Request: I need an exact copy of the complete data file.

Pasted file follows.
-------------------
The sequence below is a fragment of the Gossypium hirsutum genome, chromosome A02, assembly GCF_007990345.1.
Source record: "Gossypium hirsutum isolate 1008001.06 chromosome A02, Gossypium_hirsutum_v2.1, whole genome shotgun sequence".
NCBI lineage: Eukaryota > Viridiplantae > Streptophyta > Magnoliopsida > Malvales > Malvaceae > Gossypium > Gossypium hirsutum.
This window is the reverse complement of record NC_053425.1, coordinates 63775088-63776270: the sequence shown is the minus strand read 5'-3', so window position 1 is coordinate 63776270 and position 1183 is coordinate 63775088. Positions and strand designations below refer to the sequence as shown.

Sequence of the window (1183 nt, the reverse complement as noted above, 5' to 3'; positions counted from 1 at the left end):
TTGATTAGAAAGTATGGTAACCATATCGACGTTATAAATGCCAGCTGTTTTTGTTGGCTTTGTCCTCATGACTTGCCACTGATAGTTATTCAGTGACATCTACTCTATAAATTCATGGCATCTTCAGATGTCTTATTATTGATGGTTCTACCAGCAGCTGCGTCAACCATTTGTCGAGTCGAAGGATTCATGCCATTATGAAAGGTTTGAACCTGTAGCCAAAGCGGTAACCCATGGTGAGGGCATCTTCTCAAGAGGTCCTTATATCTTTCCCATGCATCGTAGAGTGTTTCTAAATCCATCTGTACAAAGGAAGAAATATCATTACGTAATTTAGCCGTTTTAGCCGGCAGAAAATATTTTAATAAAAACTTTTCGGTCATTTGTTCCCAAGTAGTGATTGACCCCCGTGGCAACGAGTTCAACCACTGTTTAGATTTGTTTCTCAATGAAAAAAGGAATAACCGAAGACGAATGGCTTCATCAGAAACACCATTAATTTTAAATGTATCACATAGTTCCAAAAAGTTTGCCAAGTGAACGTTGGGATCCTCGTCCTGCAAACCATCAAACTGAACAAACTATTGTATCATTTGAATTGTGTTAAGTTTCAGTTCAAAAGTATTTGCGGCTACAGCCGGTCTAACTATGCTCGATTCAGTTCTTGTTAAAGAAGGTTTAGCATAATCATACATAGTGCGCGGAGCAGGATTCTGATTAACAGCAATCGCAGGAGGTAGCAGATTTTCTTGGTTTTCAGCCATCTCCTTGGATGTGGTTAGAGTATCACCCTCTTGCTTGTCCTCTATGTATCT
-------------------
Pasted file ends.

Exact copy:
The sequence below is a fragment of the Gossypium hirsutum genome, chromosome A02, assembly GCF_007990345.1.
Source record: "Gossypium hirsutum isolate 1008001.06 chromosome A02, Gossypium_hirsutum_v2.1, whole genome shotgun sequence".
NCBI lineage: Eukaryota > Viridiplantae > Streptophyta > Magnoliopsida > Malvales > Malvaceae > Gossypium > Gossypium hirsutum.
This window is the reverse complement of record NC_053425.1, coordinates 63775088-63776270: the sequence shown is the minus strand read 5'-3', so window position 1 is coordinate 63776270 and position 1183 is coordinate 63775088. Positions and strand designations below refer to the sequence as shown.

Sequence of the window (1183 nt, the reverse complement as noted above, 5' to 3'; positions counted from 1 at the left end):
TTGATTAGAAAGTATGGTAACCATATCGACGTTATAAATGCCAGCTGTTTTTGTTGGCTTTGTCCTCATGACTTGCCACTGATAGTTATTCAGTGACATCTACTCTATAAATTCATGGCATCTTCAGATGTCTTATTATTGATGGTTCTACCAGCAGCTGCGTCAACCATTTGTCGAGTCGAAGGATTCATGCCATTATGAAAGGTTTGAACCTGTAGCCAAAGCGGTAACCCATGGTGAGGGCATCTTCTCAAGAGGTCCTTATATCTTTCCCATGCATCGTAGAGTGTTTCTAAATCCATCTGTACAAAGGAAGAAATATCATTACGTAATTTAGCCGTTTTAGCCGGCAGAAAATATTTTAATAAAAACTTTTCGGTCATTTGTTCCCAAGTAGTGATTGACCCCCGTGGCAACGAGTTCAACCACTGTTTAGATTTGTTTCTCAATGAAAAAAGGAATAACCGAAGACGAATGGCTTCATCAGAAACACCATTAATTTTAAATGTATCACATAGTTCCAAAAAGTTTGCCAAGTGAACGTTGGGATCCTCGTCCTGCAAACCATCAAACTGAACAAACTATTGTATCATTTGAATTGTGTTAAGTTTCAGTTCAAAAGTATTTGCGGCTACAGCCGGTCTAACTATGCTCGATTCAGTTCTTGTTAAAGAAGGTTTAGCATAATCATACATAGTGCGCGGAGCAGGATTCTGATTAACAGCAATCGCAGGAGGTAGCAGATTTTCTTGGTTTTCAGCCATCTCCTTGGATGTGGTTAGAGTATCACCCTCTTGCTTGTCCTCTATGTATCT